Our findings on sociodemographic characteristics differ from those reported in developed countries, where patients with first-episode secondary mania in HIV infection have been mostly Caucasian males [male-to-female ratios as high as 8:1 have been reported (9–12)] and where majorities had a college education and were not of low socioeconomic status. These differences may be explained by the markedly different geographical, political, socioeconomic, and cultural factors between the developed and developing countries. In Africa, heterosexual transmission of HIV predominates (1). Infected men are more likely to have multiple partners, and hence women are more frequently exposed to the risk of infection, and they acquire the infection more easily and more frequently than males. In sub-Saharan Africa, where most HIV-infected individuals live, women represent 52% of the 25.8 million adults living with HIV infection (1). Interestingly, only 48% of the HIV-positive patients in our study were aware of their HIV status before they developed mania, which suggests that mania itself may prompt initial diagnosis of the infection.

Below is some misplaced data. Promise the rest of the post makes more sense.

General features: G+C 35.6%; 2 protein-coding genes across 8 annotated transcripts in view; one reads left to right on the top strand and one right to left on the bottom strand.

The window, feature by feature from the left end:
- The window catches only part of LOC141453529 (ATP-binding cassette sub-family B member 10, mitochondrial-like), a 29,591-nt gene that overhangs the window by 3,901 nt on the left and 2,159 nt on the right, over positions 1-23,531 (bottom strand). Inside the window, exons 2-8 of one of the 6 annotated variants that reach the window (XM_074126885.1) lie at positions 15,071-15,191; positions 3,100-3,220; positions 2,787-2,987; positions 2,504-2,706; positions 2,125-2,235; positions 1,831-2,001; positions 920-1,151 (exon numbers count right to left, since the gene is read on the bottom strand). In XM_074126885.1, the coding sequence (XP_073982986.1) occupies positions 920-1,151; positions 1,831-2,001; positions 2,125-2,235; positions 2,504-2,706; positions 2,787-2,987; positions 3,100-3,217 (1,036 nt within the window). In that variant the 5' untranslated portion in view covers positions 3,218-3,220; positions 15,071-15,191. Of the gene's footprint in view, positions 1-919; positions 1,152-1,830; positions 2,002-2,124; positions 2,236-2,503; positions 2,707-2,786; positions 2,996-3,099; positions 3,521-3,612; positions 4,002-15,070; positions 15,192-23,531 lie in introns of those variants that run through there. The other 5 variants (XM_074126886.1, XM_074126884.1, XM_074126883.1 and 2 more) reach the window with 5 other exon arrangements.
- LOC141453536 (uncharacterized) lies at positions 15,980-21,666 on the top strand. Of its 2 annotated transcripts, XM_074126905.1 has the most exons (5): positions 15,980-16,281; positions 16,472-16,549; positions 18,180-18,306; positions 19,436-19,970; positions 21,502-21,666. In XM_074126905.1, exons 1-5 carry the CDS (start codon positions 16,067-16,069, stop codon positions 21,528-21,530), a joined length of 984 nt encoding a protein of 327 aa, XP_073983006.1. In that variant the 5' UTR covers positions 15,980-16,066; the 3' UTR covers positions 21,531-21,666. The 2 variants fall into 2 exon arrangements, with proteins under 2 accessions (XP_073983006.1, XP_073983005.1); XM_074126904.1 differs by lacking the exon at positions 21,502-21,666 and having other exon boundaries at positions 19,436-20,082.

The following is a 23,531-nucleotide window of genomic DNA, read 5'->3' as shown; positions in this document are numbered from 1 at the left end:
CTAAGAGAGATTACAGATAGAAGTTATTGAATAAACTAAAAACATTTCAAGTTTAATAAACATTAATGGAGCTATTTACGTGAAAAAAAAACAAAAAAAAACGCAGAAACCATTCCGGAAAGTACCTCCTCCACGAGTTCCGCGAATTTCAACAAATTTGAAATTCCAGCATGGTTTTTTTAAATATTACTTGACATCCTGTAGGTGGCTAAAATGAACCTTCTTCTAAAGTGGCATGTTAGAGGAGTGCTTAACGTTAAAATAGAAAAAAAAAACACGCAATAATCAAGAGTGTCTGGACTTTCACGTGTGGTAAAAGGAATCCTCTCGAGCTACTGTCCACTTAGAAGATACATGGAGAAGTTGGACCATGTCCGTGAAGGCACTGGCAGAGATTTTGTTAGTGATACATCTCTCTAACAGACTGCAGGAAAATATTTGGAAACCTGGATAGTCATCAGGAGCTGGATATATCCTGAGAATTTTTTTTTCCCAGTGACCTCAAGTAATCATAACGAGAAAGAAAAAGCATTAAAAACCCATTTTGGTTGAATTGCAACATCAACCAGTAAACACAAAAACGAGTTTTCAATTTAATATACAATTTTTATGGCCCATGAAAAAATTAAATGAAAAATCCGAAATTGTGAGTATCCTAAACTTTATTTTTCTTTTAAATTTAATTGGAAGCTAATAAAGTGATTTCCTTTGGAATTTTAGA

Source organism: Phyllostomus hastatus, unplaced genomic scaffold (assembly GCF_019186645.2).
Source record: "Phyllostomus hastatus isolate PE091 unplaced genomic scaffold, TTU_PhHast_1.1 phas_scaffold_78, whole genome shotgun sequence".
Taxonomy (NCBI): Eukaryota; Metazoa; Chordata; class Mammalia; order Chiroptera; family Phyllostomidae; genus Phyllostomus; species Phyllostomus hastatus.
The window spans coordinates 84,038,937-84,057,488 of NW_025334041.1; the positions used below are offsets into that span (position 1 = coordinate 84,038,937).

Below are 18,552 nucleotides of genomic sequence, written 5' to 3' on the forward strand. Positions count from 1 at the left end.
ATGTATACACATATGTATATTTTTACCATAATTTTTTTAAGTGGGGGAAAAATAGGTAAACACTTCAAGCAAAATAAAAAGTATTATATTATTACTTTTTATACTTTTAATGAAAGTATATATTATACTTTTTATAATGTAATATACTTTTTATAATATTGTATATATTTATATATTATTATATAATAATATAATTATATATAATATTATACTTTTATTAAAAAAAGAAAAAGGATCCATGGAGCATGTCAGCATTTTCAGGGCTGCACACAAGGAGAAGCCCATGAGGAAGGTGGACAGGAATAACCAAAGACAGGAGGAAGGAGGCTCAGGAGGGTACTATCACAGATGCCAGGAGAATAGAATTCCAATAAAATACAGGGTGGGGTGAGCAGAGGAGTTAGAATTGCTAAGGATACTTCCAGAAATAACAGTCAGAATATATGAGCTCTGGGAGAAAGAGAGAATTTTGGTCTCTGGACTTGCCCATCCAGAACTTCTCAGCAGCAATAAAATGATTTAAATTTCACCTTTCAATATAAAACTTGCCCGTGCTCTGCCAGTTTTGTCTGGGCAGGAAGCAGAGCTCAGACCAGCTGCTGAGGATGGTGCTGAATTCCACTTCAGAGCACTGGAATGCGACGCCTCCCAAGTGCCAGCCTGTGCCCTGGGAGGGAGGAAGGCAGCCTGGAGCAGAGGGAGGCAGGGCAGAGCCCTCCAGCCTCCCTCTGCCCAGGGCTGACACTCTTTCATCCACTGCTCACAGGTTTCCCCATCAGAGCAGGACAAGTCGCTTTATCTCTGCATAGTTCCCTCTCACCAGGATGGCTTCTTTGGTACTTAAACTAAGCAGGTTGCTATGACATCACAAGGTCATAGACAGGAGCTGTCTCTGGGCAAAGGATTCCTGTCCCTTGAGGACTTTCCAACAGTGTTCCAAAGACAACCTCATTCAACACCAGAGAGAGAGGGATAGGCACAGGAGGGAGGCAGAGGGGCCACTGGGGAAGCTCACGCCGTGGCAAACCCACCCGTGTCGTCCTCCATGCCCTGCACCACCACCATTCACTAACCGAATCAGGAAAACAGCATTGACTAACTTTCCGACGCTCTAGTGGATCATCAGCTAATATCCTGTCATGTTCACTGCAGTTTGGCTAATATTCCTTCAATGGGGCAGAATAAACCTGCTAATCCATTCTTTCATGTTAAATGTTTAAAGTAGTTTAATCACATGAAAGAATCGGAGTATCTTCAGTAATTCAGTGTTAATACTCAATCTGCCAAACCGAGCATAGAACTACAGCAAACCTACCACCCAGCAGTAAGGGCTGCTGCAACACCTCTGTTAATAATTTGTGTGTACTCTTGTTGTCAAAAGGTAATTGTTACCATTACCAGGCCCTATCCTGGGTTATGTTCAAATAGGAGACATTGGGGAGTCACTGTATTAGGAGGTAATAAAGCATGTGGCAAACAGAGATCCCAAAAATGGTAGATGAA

Clinically, compared with HIV-negative patients with primary mania, HIV-positive patients with first-episode secondary mania had more manic symptoms, according to the YMRS. They were more likely to display an irritable mood than an elevated mood, which is consistent with earlier reports on patients with HIV-related mania (9–12). They were also more aggressive and disruptive, more overtalkative, and more likely to have decreased need for sleep, and they had higher rates of paranoid delusions, visual hallucinations, and auditory hallucinations. Despite their severe psychopathology, they were more likely to have shorter hospitalizations. Previous researchers have reported that clinically HIV-positive individuals with AIDS mania had psychomotor slowing and were less talkative than patients with primary mania (9–11). Others have reported that the symptoms of first-episode secondary mania among HIV-positive individuals appeared to be similar to those of primary mania (12). However, none of these studies included a control group of HIV-negative individuals with primary mania.